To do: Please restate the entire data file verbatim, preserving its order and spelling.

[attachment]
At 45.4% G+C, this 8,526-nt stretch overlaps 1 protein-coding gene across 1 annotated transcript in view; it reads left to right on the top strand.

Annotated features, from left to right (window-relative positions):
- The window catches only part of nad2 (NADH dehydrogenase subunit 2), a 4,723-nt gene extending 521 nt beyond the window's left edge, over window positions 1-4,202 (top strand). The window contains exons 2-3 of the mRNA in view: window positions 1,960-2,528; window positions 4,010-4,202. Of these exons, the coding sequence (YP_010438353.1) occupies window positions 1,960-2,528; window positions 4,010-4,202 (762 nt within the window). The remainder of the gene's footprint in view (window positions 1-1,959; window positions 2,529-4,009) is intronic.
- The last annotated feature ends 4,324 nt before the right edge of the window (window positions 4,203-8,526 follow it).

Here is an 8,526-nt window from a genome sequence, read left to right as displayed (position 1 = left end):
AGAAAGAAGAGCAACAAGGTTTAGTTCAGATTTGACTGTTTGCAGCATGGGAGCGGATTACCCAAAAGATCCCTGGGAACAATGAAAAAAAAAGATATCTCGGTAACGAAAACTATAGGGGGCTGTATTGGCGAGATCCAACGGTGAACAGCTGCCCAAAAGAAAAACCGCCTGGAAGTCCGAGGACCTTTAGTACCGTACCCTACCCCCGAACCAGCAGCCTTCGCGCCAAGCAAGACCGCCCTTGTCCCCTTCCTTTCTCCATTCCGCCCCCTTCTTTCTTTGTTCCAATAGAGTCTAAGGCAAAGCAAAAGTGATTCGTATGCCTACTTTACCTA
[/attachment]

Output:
At 45.4% G+C, this 8,526-nt stretch overlaps 1 protein-coding gene across 1 annotated transcript in view; it reads left to right on the top strand.

Annotated features, from left to right (window-relative positions):
- The window catches only part of nad2 (NADH dehydrogenase subunit 2), a 4,723-nt gene extending 521 nt beyond the window's left edge, over window positions 1-4,202 (top strand). The window contains exons 2-3 of the mRNA in view: window positions 1,960-2,528; window positions 4,010-4,202. Of these exons, the coding sequence (YP_010438353.1) occupies window positions 1,960-2,528; window positions 4,010-4,202 (762 nt within the window). The remainder of the gene's footprint in view (window positions 1-1,959; window positions 2,529-4,009) is intronic.
- The last annotated feature ends 4,324 nt before the right edge of the window (window positions 4,203-8,526 follow it).

Here is an 8,526-nt window from a genome sequence, read left to right as displayed (position 1 = left end):
AGAAAGAAGAGCAACAAGGTTTAGTTCAGATTTGACTGTTTGCAGCATGGGAGCGGATTACCCAAAAGATCCCTGGGAACAATGAAAAAAAAAGATATCTCGGTAACGAAAACTATAGGGGGCTGTATTGGCGAGATCCAACGGTGAACAGCTGCCCAAAAGAAAAACCGCCTGGAAGTCCGAGGACCTTTAGTACCGTACCCTACCCCCGAACCAGCAGCCTTCGCGCCAAGCAAGACCGCCCTTGTCCCCTTCCTTTCTCCATTCCGCCCCCTTCTTTCTTTGTTCCAATAGAGTCTAAGGCAAAGCAAAAGTGATTCGTATGCCTACTTTACCTA